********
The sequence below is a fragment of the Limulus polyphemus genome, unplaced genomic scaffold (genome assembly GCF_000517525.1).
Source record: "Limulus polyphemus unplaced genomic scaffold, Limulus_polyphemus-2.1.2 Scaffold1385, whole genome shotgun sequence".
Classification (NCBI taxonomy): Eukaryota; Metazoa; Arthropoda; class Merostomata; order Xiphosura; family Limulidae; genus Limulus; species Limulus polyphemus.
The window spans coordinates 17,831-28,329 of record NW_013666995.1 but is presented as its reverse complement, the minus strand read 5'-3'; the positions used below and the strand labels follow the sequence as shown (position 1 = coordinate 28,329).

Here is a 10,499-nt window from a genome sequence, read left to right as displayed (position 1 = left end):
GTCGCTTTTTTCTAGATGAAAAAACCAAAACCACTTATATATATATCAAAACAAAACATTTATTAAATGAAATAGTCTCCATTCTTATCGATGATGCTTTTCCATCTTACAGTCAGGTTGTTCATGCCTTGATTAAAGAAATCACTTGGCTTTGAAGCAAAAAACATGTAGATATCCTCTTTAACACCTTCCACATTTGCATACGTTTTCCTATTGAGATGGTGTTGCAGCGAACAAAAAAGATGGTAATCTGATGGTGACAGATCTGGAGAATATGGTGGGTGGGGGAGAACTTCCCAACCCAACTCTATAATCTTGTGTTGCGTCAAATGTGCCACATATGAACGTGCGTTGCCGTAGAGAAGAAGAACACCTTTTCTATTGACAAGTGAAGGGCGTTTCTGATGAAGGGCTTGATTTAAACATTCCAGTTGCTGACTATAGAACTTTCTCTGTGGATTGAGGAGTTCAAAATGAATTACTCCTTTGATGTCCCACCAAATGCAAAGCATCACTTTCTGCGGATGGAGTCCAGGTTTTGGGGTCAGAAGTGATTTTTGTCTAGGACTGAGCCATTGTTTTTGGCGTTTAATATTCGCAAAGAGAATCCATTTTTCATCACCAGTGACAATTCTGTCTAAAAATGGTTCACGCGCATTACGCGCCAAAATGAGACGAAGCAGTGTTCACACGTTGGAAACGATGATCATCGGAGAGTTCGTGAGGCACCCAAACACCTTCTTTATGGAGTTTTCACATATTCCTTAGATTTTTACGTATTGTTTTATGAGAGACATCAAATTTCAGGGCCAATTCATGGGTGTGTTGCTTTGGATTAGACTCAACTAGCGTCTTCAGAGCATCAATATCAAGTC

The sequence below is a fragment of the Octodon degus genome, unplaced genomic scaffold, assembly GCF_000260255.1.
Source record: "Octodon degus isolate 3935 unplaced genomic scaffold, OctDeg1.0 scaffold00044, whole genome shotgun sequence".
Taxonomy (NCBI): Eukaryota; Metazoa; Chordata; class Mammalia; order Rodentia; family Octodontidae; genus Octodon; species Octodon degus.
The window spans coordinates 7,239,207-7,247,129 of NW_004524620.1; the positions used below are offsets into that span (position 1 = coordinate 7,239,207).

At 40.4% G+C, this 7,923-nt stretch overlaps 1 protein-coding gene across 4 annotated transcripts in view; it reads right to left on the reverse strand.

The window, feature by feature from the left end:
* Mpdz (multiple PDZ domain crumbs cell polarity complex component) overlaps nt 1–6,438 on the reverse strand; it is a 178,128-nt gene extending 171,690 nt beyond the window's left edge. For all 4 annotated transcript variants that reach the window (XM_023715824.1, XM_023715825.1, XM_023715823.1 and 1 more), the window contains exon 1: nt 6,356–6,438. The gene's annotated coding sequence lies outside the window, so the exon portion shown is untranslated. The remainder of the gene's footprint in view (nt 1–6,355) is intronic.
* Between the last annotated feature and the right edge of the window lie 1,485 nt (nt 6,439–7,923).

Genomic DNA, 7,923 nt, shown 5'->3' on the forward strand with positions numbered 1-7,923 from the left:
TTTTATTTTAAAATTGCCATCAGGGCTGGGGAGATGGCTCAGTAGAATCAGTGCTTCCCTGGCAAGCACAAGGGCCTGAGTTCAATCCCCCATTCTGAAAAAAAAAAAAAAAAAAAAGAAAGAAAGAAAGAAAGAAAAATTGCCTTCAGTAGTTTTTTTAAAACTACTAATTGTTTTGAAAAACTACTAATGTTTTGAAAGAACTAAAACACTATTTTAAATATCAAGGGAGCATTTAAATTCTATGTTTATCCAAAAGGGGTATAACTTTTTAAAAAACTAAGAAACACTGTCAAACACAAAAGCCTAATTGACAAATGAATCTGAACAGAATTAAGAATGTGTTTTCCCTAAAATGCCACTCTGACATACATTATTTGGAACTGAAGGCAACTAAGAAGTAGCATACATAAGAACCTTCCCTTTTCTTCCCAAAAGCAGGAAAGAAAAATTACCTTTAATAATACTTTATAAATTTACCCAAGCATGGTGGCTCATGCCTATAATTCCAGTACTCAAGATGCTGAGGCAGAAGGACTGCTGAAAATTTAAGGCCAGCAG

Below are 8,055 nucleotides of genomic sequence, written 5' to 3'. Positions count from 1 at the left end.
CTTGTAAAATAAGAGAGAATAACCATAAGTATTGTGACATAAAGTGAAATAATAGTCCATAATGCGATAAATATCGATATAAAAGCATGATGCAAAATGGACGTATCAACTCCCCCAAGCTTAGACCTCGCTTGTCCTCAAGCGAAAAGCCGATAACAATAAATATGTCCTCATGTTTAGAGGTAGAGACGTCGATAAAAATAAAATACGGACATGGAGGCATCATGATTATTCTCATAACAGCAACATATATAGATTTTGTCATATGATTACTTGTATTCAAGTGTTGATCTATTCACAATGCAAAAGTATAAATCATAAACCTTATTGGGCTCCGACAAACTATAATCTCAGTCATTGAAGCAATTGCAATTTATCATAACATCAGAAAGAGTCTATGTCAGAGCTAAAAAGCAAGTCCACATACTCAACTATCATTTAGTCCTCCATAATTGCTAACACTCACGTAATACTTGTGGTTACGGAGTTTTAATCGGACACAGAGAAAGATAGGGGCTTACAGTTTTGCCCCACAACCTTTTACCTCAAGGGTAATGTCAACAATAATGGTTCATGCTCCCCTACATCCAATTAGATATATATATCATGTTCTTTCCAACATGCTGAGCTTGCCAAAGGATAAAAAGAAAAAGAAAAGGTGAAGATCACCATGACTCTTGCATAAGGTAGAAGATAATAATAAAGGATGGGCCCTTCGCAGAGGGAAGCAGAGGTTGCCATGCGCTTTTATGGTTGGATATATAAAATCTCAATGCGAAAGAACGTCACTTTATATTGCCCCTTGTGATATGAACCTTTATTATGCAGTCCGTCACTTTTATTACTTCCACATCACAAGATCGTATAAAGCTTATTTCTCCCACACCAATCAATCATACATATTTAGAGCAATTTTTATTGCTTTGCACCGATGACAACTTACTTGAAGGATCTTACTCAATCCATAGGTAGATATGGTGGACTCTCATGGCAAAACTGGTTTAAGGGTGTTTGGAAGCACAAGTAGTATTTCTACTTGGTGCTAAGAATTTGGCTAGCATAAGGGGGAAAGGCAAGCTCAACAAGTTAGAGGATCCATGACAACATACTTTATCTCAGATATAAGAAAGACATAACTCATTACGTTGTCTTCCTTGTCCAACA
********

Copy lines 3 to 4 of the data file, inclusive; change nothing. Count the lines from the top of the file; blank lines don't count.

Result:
Classification (NCBI taxonomy): Eukaryota; Metazoa; Arthropoda; class Merostomata; order Xiphosura; family Limulidae; genus Limulus; species Limulus polyphemus.
The window spans coordinates 17,831-28,329 of record NW_013666995.1 but is presented as its reverse complement, the minus strand read 5'-3'; the positions used below and the strand labels follow the sequence as shown (position 1 = coordinate 28,329).